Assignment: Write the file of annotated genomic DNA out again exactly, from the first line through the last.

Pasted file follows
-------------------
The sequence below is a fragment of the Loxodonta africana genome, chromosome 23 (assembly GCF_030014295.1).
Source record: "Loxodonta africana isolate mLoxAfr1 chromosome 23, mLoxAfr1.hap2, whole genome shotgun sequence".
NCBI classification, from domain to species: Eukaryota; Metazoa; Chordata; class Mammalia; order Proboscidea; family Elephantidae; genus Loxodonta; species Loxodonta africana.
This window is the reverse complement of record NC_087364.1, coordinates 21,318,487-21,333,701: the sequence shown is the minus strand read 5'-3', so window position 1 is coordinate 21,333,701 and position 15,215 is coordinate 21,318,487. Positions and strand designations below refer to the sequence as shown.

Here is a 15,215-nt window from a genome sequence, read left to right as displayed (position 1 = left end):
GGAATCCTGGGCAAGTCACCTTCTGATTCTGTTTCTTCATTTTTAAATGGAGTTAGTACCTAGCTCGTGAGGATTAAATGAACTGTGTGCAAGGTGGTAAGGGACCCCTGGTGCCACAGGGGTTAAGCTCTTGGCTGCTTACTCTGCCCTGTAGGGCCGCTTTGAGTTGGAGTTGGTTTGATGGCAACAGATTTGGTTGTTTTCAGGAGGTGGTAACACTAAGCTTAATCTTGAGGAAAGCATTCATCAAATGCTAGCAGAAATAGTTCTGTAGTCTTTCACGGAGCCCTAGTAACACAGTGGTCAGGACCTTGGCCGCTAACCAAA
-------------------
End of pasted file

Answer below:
The sequence below is a fragment of the Loxodonta africana genome, chromosome 23 (assembly GCF_030014295.1).
Source record: "Loxodonta africana isolate mLoxAfr1 chromosome 23, mLoxAfr1.hap2, whole genome shotgun sequence".
NCBI classification, from domain to species: Eukaryota; Metazoa; Chordata; class Mammalia; order Proboscidea; family Elephantidae; genus Loxodonta; species Loxodonta africana.
This window is the reverse complement of record NC_087364.1, coordinates 21,318,487-21,333,701: the sequence shown is the minus strand read 5'-3', so window position 1 is coordinate 21,333,701 and position 15,215 is coordinate 21,318,487. Positions and strand designations below refer to the sequence as shown.

Here is a 15,215-nt window from a genome sequence, read left to right as displayed (position 1 = left end):
GGAATCCTGGGCAAGTCACCTTCTGATTCTGTTTCTTCATTTTTAAATGGAGTTAGTACCTAGCTCGTGAGGATTAAATGAACTGTGTGCAAGGTGGTAAGGGACCCCTGGTGCCACAGGGGTTAAGCTCTTGGCTGCTTACTCTGCCCTGTAGGGCCGCTTTGAGTTGGAGTTGGTTTGATGGCAACAGATTTGGTTGTTTTCAGGAGGTGGTAACACTAAGCTTAATCTTGAGGAAAGCATTCATCAAATGCTAGCAGAAATAGTTCTGTAGTCTTTCACGGAGCCCTAGTAACACAGTGGTCAGGACCTTGGCCGCTAACCAAA